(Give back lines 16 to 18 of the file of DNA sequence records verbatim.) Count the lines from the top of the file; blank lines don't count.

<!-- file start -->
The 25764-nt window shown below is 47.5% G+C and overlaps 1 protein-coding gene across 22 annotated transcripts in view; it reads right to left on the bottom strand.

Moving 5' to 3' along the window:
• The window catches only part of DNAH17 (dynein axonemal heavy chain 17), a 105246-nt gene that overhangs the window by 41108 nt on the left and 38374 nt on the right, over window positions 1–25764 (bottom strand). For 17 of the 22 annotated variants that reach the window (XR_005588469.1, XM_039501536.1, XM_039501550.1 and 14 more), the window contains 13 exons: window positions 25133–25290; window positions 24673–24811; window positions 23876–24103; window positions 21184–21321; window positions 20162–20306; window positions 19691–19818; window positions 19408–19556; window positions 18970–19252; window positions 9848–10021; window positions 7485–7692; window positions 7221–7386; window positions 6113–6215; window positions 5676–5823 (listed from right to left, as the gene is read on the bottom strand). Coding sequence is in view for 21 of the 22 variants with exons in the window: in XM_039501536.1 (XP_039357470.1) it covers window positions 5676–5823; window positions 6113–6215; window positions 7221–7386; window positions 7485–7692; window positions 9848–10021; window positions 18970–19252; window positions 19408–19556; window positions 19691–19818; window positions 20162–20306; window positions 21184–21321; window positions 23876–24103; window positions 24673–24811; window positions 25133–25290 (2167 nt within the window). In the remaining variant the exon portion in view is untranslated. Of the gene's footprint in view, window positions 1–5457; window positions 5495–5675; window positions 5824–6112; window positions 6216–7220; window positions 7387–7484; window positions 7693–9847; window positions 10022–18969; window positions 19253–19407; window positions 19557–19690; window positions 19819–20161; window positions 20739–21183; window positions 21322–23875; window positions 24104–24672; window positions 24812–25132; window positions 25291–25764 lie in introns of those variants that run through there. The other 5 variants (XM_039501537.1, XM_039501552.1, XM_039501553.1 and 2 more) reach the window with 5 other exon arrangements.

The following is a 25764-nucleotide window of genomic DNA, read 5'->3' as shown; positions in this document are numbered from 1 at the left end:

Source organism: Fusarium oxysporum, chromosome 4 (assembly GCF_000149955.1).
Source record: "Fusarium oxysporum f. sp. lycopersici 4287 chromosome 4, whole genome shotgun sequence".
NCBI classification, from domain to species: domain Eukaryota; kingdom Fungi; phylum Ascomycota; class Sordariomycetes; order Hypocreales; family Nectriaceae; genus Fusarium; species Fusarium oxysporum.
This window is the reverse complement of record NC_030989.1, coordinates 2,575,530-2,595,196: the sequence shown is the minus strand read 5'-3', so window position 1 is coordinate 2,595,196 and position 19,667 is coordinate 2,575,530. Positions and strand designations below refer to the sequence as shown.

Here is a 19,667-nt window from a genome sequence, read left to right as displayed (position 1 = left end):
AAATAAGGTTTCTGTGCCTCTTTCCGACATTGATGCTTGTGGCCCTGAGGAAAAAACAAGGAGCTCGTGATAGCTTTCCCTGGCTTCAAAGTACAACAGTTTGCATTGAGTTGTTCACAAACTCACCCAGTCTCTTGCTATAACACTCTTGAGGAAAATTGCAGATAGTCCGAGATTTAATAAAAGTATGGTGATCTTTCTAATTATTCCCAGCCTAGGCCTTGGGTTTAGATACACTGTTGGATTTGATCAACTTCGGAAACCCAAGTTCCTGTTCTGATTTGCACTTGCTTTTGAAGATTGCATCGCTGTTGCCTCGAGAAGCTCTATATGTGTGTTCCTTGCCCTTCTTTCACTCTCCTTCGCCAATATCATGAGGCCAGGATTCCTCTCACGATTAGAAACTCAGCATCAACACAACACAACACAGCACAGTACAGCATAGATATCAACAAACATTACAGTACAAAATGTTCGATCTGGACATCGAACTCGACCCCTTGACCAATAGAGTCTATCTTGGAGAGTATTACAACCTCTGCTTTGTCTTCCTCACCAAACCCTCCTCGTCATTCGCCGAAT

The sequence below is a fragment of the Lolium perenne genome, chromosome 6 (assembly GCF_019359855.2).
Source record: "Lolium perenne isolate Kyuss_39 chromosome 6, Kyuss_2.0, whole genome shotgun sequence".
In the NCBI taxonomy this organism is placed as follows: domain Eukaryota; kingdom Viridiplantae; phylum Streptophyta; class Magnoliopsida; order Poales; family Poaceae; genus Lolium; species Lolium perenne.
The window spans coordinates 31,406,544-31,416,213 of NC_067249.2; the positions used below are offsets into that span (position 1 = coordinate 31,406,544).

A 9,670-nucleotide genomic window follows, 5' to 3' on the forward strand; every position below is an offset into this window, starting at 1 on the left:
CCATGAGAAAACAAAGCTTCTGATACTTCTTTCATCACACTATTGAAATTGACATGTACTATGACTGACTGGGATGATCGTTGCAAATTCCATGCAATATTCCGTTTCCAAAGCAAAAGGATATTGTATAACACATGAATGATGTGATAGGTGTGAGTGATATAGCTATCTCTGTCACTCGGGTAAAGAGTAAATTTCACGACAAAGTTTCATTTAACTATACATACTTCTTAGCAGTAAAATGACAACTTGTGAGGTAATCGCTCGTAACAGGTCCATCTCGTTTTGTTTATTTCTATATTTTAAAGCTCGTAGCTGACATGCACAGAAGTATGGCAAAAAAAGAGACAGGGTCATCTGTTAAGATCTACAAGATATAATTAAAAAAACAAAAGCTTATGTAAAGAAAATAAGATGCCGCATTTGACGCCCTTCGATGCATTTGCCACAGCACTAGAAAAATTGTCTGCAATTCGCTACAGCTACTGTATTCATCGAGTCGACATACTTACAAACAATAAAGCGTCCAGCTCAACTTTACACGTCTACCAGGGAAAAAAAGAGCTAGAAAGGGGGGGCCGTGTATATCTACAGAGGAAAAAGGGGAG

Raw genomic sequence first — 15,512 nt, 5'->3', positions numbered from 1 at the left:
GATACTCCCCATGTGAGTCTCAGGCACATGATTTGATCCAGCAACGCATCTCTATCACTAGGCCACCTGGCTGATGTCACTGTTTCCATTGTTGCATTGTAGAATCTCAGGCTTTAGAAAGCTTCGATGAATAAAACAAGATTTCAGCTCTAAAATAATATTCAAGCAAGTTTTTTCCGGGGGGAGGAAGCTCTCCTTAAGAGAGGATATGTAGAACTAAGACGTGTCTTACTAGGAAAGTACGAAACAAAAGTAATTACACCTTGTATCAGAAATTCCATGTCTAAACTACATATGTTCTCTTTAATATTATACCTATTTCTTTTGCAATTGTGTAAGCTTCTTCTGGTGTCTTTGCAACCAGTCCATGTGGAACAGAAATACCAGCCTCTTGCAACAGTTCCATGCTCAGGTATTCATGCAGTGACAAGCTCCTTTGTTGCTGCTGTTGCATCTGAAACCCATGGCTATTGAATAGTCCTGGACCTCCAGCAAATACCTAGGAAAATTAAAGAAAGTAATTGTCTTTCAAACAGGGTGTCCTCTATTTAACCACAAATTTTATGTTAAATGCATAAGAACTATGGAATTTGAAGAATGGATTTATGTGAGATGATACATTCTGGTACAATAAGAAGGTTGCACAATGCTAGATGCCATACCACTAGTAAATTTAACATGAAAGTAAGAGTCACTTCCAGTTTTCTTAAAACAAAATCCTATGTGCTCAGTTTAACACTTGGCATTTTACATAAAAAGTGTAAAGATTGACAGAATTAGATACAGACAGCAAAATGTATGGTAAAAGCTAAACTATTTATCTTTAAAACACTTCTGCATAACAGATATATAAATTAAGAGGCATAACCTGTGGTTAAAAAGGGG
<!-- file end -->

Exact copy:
CCATGAGAAAACAAAGCTTCTGATACTTCTTTCATCACACTATTGAAATTGACATGTACTATGACTGACTGGGATGATCGTTGCAAATTCCATGCAATATTCCGTTTCCAAAGCAAAAGGATATTGTATAACACATGAATGATGTGATAGGTGTGAGTGATATAGCTATCTCTGTCACTCGGGTAAAGAGTAAATTTCACGACAAAGTTTCATTTAACTATACATACTTCTTAGCAGTAAAATGACAACTTGTGAGGTAATCGCTCGTAACAGGTCCATCTCGTTTTGTTTATTTCTATATTTTAAAGCTCGTAGCTGACATGCACAGAAGTATGGCAAAAAAAGAGACAGGGTCATCTGTTAAGATCTACAAGATATAATTAAAAAAACAAAAGCTTATGTAAAGAAAATAAGATGCCGCATTTGACGCCCTTCGATGCATTTGCCACAGCACTAGAAAAATTGTCTGCAATTCGCTACAGCTACTGTATTCATCGAGTCGACATACTTACAAACAATAAAGCGTCCAGCTCAACTTTACACGTCTACCAGGGAAAAAAAGAGCTAGAAAGGGGGGGCCGTGTATATCTACAGAGGAAAAAGGGGAG

Raw genomic sequence first — 15,512 nt, 5'->3', positions numbered from 1 at the left:
GATACTCCCCATGTGAGTCTCAGGCACATGATTTGATCCAGCAACGCATCTCTATCACTAGGCCACCTGGCTGATGTCACTGTTTCCATTGTTGCATTGTAGAATCTCAGGCTTTAGAAAGCTTCGATGAATAAAACAAGATTTCAGCTCTAAAATAATATTCAAGCAAGTTTTTTCCGGGGGGAGGAAGCTCTCCTTAAGAGAGGATATGTAGAACTAAGACGTGTCTTACTAGGAAAGTACGAAACAAAAGTAATTACACCTTGTATCAGAAATTCCATGTCTAAACTACATATGTTCTCTTTAATATTATACCTATTTCTTTTGCAATTGTGTAAGCTTCTTCTGGTGTCTTTGCAACCAGTCCATGTGGAACAGAAATACCAGCCTCTTGCAACAGTTCCATGCTCAGGTATTCATGCAGTGACAAGCTCCTTTGTTGCTGCTGTTGCATCTGAAACCCATGGCTATTGAATAGTCCTGGACCTCCAGCAAATACCTAGGAAAATTAAAGAAAGTAATTGTCTTTCAAACAGGGTGTCCTCTATTTAACCACAAATTTTATGTTAAATGCATAAGAACTATGGAATTTGAAGAATGGATTTATGTGAGATGATACATTCTGGTACAATAAGAAGGTTGCACAATGCTAGATGCCATACCACTAGTAAATTTAACATGAAAGTAAGAGTCACTTCCAGTTTTCTTAAAACAAAATCCTATGTGCTCAGTTTAACACTTGGCATTTTACATAAAAAGTGTAAAGATTGACAGAATTAGATACAGACAGCAAAATGTATGGTAAAAGCTAAACTATTTATCTTTAAAACACTTCTGCATAACAGATATATAAATTAAGAGGCATAACCTGTGGTTAAAAAGGGG